Marr-Johnson, Diana 1908-2007 (Diana Maugham Marr-Johnson, Diana Maugham, Diana Julia Maugham)

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Marr-Johnson, Diana 1908-2007 (Diana Maugham Marr-Johnson, Diana Maugham, Diana Julia Maugham)


See index for CA sketch: Born September 16, 1908, in London, England; died June 14, 2007. Social advocate, novelist, and playwright. Marr-Johnson was well known for her charitable activities on behalf of the poor. During World War II she opened a meeting place in London called Beauchamp Lodge, where poor women could find respite from the grinding poverty and shocking living conditions that surrounded them. It wasn't long before the lodge became a sort of women's club, then added a nursery center, youth shelter, and the British equivalent of a soup kitchen. Marr-Johnson devoted much time and effort to keep the refuge open by raising funds, delivering public lectures, and working at the center itself. Eventually Beauchamp Lodge collected clothing and found housing for people displaced by wartime bombings during the Blitz; its founder's efforts were so successful that the lodge remains in operation today. The other side of Marr-Johnson's life took place far from the poverty of Beauchamp Lodge. She enjoyed modest success as a novelist and playwright, though many readers never realized that she was the beloved niece of literary giant W. Somerset Maugham and the sister of novelist Robin Maugham. That was reportedly the way that Marr-Johnson wanted it. Raised among the nobility, she married a chartered surveyor, whose surname name enabled her to write with relative anonymity when she chose. When she was occasionally linked to her "Uncle Willie," however, she defended him vigorously against his detractors. Marr-Johnson enjoyed an active social life among the British upper crust, from the Churchills to authors Noel Coward, Rebecca West, and Muriel Spark. Her own novels include Rhapsody in Gold, Bella North, and Goodnight Pelican, all written under the name Diana Maugham; later, as Diana Marr-Johnson she wrote Face of a Stranger, Faces My Fortune, and Take a Golden Spoon. She also wrote plays and contributed articles and short stories to various magazines.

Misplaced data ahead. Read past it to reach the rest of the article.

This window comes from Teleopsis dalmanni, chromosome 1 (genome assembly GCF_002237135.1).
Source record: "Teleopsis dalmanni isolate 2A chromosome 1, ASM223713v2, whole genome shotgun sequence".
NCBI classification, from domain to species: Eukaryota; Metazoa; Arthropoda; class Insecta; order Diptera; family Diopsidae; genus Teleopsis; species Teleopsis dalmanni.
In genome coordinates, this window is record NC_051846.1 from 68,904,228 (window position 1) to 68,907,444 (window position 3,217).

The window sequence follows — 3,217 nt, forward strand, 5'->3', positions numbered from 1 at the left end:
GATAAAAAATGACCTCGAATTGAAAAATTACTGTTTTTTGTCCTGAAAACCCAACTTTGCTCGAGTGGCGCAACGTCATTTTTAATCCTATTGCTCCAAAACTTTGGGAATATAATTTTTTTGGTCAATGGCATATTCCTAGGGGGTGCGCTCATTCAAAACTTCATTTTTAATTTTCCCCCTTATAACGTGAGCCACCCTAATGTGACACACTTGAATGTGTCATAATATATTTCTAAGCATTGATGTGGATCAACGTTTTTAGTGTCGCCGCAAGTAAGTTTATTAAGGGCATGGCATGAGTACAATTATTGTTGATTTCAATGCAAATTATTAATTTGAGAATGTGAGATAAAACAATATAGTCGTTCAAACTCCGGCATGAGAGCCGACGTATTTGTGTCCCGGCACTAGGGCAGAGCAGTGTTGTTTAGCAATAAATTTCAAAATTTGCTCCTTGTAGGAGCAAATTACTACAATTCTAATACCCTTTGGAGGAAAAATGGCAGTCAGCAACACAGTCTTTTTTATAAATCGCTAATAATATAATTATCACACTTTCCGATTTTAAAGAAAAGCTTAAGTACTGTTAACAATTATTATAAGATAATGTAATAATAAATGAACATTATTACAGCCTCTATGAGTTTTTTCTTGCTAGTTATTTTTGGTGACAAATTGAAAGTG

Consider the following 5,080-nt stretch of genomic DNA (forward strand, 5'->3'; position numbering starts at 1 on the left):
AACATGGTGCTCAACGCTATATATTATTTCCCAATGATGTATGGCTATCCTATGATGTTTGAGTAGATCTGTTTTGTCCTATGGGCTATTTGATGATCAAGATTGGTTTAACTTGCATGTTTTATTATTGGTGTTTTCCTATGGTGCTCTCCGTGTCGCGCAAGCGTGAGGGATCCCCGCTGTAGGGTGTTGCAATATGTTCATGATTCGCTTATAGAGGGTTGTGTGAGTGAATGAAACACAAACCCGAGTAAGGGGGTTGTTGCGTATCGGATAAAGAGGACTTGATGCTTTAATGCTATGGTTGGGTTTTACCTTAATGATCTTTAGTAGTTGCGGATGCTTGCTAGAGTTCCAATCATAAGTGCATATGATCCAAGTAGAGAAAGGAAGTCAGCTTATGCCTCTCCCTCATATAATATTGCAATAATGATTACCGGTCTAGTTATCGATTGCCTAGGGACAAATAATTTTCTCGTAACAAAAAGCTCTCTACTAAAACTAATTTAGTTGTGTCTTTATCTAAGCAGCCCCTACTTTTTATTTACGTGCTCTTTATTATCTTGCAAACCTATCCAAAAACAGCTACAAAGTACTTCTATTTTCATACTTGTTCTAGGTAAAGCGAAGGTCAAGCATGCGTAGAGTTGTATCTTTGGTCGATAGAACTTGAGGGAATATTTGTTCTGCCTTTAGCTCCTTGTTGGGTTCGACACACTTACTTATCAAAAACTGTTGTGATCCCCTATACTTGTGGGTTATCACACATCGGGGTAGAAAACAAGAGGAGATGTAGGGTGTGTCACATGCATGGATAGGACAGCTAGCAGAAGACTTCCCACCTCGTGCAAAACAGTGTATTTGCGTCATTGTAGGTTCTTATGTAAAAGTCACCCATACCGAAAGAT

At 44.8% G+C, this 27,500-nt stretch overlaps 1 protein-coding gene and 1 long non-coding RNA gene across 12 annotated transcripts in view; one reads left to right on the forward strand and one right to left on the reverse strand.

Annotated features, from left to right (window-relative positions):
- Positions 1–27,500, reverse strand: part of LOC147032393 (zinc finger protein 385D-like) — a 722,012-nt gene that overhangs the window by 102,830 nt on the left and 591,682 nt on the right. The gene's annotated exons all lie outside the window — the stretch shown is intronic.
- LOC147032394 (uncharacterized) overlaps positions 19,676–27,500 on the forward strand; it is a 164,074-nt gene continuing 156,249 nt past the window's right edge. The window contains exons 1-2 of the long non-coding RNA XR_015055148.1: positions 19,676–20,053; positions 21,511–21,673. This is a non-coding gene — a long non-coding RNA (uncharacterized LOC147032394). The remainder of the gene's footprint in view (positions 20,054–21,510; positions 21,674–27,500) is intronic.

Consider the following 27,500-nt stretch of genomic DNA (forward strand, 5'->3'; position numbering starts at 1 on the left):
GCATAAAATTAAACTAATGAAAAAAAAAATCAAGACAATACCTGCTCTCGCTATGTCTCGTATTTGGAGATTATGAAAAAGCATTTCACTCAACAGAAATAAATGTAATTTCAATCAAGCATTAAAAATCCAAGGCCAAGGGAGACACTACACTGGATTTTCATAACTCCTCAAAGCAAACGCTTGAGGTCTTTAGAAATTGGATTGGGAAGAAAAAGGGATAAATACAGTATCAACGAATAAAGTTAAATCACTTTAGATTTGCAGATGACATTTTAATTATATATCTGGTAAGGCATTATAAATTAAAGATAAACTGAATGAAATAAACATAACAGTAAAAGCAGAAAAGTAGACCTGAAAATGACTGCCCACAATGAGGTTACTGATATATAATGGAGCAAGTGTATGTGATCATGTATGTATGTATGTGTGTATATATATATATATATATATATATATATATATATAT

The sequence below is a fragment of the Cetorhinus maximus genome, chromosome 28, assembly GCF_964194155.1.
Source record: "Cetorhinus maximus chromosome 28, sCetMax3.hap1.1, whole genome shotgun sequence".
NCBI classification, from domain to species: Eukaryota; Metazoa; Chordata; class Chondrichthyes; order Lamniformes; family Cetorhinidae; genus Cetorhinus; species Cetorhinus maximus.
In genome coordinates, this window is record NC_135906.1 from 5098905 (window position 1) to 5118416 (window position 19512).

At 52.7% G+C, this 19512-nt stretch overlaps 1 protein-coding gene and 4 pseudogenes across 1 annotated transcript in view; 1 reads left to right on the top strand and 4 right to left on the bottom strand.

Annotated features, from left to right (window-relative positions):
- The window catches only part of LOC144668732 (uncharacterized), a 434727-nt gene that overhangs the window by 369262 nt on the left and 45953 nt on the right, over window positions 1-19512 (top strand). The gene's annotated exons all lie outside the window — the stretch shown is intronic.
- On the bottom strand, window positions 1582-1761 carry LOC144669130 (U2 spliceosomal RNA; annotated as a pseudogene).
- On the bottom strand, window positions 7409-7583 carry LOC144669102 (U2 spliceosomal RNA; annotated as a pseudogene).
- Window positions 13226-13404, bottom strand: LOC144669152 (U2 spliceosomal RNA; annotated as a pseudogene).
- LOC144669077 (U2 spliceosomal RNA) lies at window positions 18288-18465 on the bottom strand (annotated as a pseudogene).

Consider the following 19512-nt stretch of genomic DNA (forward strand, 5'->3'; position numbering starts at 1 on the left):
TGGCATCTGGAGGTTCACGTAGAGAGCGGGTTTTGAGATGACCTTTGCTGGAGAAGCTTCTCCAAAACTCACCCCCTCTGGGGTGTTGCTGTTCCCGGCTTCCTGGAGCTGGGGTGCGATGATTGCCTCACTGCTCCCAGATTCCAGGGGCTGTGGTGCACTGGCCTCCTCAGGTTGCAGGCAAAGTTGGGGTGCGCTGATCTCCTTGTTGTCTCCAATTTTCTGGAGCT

Times (London, England), June 18, 2007, p. 51.